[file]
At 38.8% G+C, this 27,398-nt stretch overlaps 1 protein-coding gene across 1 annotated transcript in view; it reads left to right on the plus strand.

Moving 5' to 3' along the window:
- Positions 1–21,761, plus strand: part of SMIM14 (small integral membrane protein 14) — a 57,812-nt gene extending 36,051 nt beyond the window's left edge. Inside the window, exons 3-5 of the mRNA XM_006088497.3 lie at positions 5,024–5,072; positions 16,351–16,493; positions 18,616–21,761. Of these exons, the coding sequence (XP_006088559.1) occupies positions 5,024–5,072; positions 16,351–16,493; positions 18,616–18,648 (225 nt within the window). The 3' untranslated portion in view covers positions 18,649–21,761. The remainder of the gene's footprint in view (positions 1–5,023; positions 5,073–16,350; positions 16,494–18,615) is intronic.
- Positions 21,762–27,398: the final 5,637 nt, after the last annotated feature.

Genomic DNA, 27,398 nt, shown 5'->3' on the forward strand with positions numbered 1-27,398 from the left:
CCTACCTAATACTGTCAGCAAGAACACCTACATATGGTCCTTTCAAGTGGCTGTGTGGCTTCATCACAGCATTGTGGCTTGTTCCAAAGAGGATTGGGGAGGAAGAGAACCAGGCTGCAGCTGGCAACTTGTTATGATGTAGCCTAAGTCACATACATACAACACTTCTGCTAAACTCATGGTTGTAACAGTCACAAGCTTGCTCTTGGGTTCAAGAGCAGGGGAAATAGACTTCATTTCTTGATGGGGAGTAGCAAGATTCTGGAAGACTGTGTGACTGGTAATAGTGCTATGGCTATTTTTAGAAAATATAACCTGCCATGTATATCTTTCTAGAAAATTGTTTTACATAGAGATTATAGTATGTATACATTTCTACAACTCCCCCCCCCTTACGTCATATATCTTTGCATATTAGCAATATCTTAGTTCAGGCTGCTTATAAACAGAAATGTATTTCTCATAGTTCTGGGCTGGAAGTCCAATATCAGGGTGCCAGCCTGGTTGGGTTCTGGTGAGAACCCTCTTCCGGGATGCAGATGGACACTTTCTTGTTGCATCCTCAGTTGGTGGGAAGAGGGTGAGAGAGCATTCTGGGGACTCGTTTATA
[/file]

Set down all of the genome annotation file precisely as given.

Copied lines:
At 38.8% G+C, this 27,398-nt stretch overlaps 1 protein-coding gene across 1 annotated transcript in view; it reads left to right on the plus strand.

Moving 5' to 3' along the window:
- Positions 1–21,761, plus strand: part of SMIM14 (small integral membrane protein 14) — a 57,812-nt gene extending 36,051 nt beyond the window's left edge. Inside the window, exons 3-5 of the mRNA XM_006088497.3 lie at positions 5,024–5,072; positions 16,351–16,493; positions 18,616–21,761. Of these exons, the coding sequence (XP_006088559.1) occupies positions 5,024–5,072; positions 16,351–16,493; positions 18,616–18,648 (225 nt within the window). The 3' untranslated portion in view covers positions 18,649–21,761. The remainder of the gene's footprint in view (positions 1–5,023; positions 5,073–16,350; positions 16,494–18,615) is intronic.
- Positions 21,762–27,398: the final 5,637 nt, after the last annotated feature.

Genomic DNA, 27,398 nt, shown 5'->3' on the forward strand with positions numbered 1-27,398 from the left:
CCTACCTAATACTGTCAGCAAGAACACCTACATATGGTCCTTTCAAGTGGCTGTGTGGCTTCATCACAGCATTGTGGCTTGTTCCAAAGAGGATTGGGGAGGAAGAGAACCAGGCTGCAGCTGGCAACTTGTTATGATGTAGCCTAAGTCACATACATACAACACTTCTGCTAAACTCATGGTTGTAACAGTCACAAGCTTGCTCTTGGGTTCAAGAGCAGGGGAAATAGACTTCATTTCTTGATGGGGAGTAGCAAGATTCTGGAAGACTGTGTGACTGGTAATAGTGCTATGGCTATTTTTAGAAAATATAACCTGCCATGTATATCTTTCTAGAAAATTGTTTTACATAGAGATTATAGTATGTATACATTTCTACAACTCCCCCCCCCTTACGTCATATATCTTTGCATATTAGCAATATCTTAGTTCAGGCTGCTTATAAACAGAAATGTATTTCTCATAGTTCTGGGCTGGAAGTCCAATATCAGGGTGCCAGCCTGGTTGGGTTCTGGTGAGAACCCTCTTCCGGGATGCAGATGGACACTTTCTTGTTGCATCCTCAGTTGGTGGGAAGAGGGTGAGAGAGCATTCTGGGGACTCGTTTATA